VGB: Given the series’ immense popularity, new roguelikes and games built around the idea of being brutally difficult are routinely compared to the Souls games, including this one. Was the Souls series in fact a strong influence? Any other inspirations?

CK: You’ll definitely see the spirit of a Souls game in Necropolis, and frankly I consider it a great compliment to be compared to Dark Souls, because those games are such great accomplishments. Roguelikes add just another element of punishment in a way. Many people enjoy the challenge of not being able to memorize a level or predict exactly how a play session is going to go. Early on, Dennis Detwiller (the creative lead on Necropolis) and myself had conversations that started something like “What if Spelunky and Dark Souls had a child, and that child tried to murder you over and over…”

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VGB: I understand that the world of Necropolis is built around procedural generation, but more broadly speaking how is progression through the game structured? Is it set up to go floor by floor through the dungeon? Are there firm start and end points? Etc.

CK: The overall mantra within the Necropolis is Down is Good. Of course, down also means more difficult. We’ve ensured there are several routes downward, even some that aren’t necessarily immediately visible, but as you go deeper into the Necropolis, you will encounter more difficult enemies. It’s always exciting to look down over a ledge and think “oh, man, I just have to get down there”. It just keeps going and going. Until it doesn’t of course. There’s an end. I won’t spoil it just yet by revealing how many levels there are, but it will definitely not be a light affair to get to the end.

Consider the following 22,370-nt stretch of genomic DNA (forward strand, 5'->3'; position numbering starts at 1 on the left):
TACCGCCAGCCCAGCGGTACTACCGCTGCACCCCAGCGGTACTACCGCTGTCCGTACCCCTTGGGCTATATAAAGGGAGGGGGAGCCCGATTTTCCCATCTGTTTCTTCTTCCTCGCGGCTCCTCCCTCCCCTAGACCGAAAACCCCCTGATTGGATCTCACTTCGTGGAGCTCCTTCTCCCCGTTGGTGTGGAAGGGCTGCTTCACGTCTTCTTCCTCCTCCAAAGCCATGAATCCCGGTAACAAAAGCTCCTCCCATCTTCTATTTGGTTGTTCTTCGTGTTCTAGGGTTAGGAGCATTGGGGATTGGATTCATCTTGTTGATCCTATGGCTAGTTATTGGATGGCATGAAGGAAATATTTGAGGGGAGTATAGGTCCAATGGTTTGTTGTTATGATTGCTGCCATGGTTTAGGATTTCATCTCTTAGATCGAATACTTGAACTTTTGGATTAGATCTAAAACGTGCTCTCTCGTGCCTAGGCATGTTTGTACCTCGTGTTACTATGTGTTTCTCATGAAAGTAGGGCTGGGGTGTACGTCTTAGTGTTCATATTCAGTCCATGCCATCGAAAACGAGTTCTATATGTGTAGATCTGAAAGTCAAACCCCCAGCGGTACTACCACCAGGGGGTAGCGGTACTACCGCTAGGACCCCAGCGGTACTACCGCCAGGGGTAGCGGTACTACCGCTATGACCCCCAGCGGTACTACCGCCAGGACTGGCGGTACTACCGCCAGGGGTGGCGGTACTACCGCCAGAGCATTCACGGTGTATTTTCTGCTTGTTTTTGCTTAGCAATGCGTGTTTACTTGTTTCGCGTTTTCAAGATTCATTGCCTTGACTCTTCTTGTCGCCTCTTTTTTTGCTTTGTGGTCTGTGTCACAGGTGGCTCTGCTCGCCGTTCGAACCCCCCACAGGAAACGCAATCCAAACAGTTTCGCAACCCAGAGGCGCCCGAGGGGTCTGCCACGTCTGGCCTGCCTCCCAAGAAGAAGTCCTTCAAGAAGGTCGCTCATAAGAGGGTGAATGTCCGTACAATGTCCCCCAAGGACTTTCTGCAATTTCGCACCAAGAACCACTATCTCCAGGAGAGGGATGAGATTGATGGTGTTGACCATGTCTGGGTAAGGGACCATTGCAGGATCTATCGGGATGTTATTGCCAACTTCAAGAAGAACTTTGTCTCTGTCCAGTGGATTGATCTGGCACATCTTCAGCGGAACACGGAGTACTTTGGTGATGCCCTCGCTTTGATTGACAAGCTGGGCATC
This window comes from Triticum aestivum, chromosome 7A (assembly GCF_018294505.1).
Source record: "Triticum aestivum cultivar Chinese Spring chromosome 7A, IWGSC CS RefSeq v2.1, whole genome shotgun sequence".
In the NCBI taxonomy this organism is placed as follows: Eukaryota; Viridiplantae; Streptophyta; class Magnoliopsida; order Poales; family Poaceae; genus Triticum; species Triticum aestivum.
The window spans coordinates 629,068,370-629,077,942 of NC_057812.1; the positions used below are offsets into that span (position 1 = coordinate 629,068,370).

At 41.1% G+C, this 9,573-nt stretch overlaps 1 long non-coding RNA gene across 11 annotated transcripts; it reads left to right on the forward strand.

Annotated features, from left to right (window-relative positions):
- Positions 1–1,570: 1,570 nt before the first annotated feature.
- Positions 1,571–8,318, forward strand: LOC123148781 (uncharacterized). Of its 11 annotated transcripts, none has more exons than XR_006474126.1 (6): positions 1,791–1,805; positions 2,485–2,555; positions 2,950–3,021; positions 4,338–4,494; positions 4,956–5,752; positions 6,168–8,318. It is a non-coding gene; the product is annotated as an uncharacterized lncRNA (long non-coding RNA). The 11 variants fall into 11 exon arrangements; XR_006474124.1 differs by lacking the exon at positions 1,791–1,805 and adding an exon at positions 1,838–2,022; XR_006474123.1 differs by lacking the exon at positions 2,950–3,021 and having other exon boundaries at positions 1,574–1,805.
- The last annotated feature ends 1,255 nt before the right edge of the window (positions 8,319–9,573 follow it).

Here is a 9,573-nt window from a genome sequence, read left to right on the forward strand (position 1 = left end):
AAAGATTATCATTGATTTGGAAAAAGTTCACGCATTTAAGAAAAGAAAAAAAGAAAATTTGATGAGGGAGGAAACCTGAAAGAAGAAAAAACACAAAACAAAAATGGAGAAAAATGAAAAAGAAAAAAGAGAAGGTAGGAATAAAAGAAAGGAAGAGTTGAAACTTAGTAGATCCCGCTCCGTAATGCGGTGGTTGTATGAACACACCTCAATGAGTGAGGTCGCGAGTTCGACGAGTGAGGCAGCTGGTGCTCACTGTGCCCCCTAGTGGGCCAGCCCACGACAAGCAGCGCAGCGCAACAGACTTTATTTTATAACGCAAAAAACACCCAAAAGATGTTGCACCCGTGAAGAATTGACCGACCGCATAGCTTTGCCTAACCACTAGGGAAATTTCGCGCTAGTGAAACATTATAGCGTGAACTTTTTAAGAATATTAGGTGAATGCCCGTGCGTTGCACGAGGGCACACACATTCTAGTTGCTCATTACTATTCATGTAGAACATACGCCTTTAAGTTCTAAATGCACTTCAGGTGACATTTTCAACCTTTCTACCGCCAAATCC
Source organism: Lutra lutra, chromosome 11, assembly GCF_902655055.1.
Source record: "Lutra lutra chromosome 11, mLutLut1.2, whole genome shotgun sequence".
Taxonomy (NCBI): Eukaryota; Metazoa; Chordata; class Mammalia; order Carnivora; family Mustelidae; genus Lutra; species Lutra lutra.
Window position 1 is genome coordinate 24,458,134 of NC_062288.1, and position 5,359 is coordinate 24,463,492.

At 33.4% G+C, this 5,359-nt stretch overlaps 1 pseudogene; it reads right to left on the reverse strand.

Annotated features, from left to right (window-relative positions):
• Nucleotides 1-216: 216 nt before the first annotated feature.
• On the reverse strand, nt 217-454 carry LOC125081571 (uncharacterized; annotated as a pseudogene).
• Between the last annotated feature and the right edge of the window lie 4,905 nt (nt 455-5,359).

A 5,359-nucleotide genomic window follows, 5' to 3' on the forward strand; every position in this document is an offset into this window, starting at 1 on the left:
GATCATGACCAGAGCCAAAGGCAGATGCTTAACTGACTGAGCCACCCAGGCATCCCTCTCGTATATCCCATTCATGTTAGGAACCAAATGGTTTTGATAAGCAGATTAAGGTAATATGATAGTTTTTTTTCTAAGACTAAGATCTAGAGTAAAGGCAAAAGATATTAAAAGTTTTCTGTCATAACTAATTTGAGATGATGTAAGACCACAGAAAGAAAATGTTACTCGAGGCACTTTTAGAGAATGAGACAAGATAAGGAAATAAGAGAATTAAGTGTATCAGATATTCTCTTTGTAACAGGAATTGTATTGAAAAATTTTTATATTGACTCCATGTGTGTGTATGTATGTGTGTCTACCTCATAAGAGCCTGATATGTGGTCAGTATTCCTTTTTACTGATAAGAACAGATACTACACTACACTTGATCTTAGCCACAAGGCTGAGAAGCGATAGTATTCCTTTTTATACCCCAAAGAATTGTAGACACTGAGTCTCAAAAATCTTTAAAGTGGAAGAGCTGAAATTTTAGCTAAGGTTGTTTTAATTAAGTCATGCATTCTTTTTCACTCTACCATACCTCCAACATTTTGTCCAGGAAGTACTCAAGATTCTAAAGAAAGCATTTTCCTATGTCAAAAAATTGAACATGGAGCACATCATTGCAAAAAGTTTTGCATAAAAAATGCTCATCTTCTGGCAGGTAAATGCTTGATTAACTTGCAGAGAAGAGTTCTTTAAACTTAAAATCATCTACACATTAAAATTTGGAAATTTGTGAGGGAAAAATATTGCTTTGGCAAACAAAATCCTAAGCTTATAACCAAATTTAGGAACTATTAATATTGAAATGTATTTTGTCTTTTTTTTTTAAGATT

That said, you’ll be able to stop and pick up the game session later if you don’t have time to do it in one sitting. Sometimes life calls and you need to attend to things. The Brazen Head will wait for you.

VGB: How is character customization/development handled? Does the game follow the standard earn experience points and level up method, or is it more loot based?

CK: That’s an interesting point actually. Many people see Necropolis and think that it’s got all the trappings of an RPG, but it most definitely is not. At least not in a sense that most people expect. We’ve tried hard to build more of an arcade style game than an experience-and-loot game. You won’t be golden-pathing skill trees or stats here. It just doesn’t make sense with the roguelike as we see it. It’s all about adapting your play style to the tools at hand. So you found a blazing fire axe this play-through, great! Chances are you will find something else next time through.